Kodak EasyShare 5300 All-in-One Printer, Scanner, Copier Review
The Kodak EasyShare 5300 is the mid-line product for Kodak in the all-in-one printer-scanner-copier product category. This device offers some unique features not found in other all-in-one products on the market such as a dedicated slide-out photo paper tray and a six-ink print system. But first, my overall impression. The 5300 looks friendly and works quite well – once set up properly. This device is well-suited for the home office where a basic variety of printing and document copying and scanning is required. For the typical consumer tired of dealing with the complexity and clutter of separate printing, scanning, and copying devices, the EasyShare 5300 offers an effective solution. By offering low-cost, larger volume replacement ink cartridges, Kodak will also appeal to consumers jaded by frequent, inconvenient, and expensive ink cartridge replacements.
Out of the box the 5300 looks like most other all-in-one devices, except that it is predominantly white and grey. All controls and a three inch screen are on the top right control panel with memory card slots and USB ports on the front. The copier and scanner are top-mounted with a hinged lid that also telescopes out from the device. This allows up to one inch thick documents or books to be scanned with the copier lid still flat to the scanner bed. The paper tray is front-mounted, and has a dedicated 4×6 photo paper tray that must be manually slid into the body of the printer in order to be registered by the printer as a print tray. Overall the 5300 feels solidly constructed, though the control buttons are squishy and must be firmly pressed.
The only difficulties I had with the product were during software installation, and these were remedied without major difficulty. Software will be discussed in more detail shortly. In addition to set-up, this all-in-one does have a few limitations. First, there is no wireless connectivity built-in, either Bluetooth or Wi-Fi. With the popularity of wireless networking this may be a turn-off for some consumers, particularly those who use laptop computers or those who print from more than one computer in their home or small office.
The 4×6 printer cartridge, while a good solution for occasional dedicated photo printing, creates the likelihood of operator error. Imagine dad’s spreadsheets on 4×6 glossy photo cards as he’s trying to rush out the door on a Monday morning.
Before I go any further, let me review the basics. In the box I found the following:
Quick Start instructions
EasyShare 5300 all-in-one printer
Black ink cartridge
Color ink cartridge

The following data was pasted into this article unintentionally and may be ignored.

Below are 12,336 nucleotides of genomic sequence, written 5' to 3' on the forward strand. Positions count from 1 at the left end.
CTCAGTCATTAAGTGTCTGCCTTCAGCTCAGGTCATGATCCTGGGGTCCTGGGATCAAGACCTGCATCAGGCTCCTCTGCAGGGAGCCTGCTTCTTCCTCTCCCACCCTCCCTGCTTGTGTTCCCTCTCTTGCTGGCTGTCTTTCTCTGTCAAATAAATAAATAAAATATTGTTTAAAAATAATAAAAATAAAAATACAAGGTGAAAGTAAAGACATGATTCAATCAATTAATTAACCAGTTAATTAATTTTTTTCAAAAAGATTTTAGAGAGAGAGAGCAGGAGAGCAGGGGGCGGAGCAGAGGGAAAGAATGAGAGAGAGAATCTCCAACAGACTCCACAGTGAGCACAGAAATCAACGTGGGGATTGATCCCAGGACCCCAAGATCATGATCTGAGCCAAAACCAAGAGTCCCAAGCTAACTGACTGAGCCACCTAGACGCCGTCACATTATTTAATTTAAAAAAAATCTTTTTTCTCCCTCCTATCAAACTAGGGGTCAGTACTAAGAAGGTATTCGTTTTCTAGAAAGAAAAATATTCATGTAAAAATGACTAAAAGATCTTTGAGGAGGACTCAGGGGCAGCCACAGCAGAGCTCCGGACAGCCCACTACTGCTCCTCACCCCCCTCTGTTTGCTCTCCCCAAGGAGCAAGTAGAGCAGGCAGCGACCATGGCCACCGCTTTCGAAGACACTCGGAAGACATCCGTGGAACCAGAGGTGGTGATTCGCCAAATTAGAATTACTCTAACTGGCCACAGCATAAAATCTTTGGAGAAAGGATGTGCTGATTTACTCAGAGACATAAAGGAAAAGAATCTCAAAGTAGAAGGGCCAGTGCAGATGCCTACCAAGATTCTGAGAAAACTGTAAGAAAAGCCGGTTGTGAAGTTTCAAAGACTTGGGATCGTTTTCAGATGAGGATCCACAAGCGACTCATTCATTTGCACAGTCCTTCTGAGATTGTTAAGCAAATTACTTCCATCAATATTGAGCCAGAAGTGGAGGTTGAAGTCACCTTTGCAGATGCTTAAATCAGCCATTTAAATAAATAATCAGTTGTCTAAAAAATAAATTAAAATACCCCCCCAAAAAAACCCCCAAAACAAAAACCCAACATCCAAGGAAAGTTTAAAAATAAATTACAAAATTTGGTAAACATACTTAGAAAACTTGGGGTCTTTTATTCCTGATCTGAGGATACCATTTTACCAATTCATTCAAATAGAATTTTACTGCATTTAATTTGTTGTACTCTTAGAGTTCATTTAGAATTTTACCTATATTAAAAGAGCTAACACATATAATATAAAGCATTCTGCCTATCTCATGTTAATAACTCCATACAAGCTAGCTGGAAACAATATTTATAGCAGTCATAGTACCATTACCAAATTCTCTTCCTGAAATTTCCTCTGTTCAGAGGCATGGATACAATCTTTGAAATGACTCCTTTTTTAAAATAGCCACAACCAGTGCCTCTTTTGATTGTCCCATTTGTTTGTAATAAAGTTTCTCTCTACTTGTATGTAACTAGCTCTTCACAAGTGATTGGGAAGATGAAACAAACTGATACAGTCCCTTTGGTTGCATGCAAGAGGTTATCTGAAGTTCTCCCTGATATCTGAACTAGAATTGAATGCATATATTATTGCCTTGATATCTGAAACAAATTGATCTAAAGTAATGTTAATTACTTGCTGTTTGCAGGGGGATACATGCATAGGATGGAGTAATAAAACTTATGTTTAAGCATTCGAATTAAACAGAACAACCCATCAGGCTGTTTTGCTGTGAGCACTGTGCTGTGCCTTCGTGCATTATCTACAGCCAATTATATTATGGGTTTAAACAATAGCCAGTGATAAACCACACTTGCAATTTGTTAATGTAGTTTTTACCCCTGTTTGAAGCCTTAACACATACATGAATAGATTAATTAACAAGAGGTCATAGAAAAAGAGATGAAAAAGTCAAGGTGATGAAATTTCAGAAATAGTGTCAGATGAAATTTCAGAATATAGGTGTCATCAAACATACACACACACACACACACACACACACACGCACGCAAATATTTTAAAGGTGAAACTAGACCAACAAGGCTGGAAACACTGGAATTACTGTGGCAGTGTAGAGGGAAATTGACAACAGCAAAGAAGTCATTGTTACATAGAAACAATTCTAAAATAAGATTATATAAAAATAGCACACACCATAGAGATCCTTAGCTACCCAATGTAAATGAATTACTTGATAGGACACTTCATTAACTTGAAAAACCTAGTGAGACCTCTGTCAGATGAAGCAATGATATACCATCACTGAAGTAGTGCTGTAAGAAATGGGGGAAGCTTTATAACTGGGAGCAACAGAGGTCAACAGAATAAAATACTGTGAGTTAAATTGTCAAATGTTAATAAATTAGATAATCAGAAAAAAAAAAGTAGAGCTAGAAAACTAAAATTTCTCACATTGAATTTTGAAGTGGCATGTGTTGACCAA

10 sheets of Kodak 4X6 photo paper
10 sheets of Kodak 8.5X10 bright white paper
This is what was NOT in the Box:
Firewire/USB cable to connect to a computer
Optional USB bluetooth wireless adapter
Detailed operation manual
The USB cable to connect to your computer must be purchased separately. If I hadn’t purchased a new computer recently I would not have coincidentally had the right cable, and would not have been able to use this printer out of the box. That is an unnecessary hassle for a product meant to be Easy. Kodak should know better. And the detailed set-up manual shouldn’t be overlooked, even though the 5300 is generally intuitive. for those who need the manual it is available on Kodak’s website.
I’ll review some of the features of the 5300 next. This all-in-one offers all that would be asked of it by the typical user.
The Scan Menu offers the following options:
Scanning options are best configured from the Kodak software on your computer. Navigating the on-board printer menus can be challenging and slow, but is quick and easy via the software. The software interacts well with other software such as Photoshop, allowing quick and easy TWAIN scan importing.
The scanner produces high quality scans up to 1200 DPI and 8.5X11.7 (A4 paper length). Standard scan resolution default is set to 300DPI, which is fine for typical image scanning, and perhaps overkill for most black and white documents. Scanning an 8.5×11 color document with default 300 DPI settings took roughly 15 seconds in my tests. It is worth adjusting the default options to optimize your scanning preferences. Scan options include saving as JPG, TIFF, and BMP. You can also make basic adjustments to brightness, contrast, red-eye reduction, and other image characteristics from the device software. Additionally, you may save the scanned image to a memory card, to your computer, or open it directly in a software application you choose, which worked properly in my testing on both Mac and PC for basic image viewing applications such as OS X Preview, as well as Photoshop 7.0 and Photoshop CS3.
In contrast to the Scan function, the Copy function caused some problems. Without connecting the computer, I attempted to copy a document via the on-board menus to simulate stand-alone basic office functionality. Within the Copy menu, pressing “Start” button to make a copy froze the printer. The printer rebooted itself a moment later. Another time while copying a document the 5300 printed three quarters of the copied document before ejecting the printout and returning a “Fatal Printer Error. Call Service. Error Code 3809.” This caused the printer to freeze up and prevented the printer from being turned off. A hard restart of the printer was successful, but I encountered the same error when attempting to copy a document a second time. This problem was resolved once the included software was installed on my computer and the device was managed from my computer. This was resolved easily, but I was surprised that the device did not work as a stand-alone device for this basic task.
The Copy Menu includes the following features: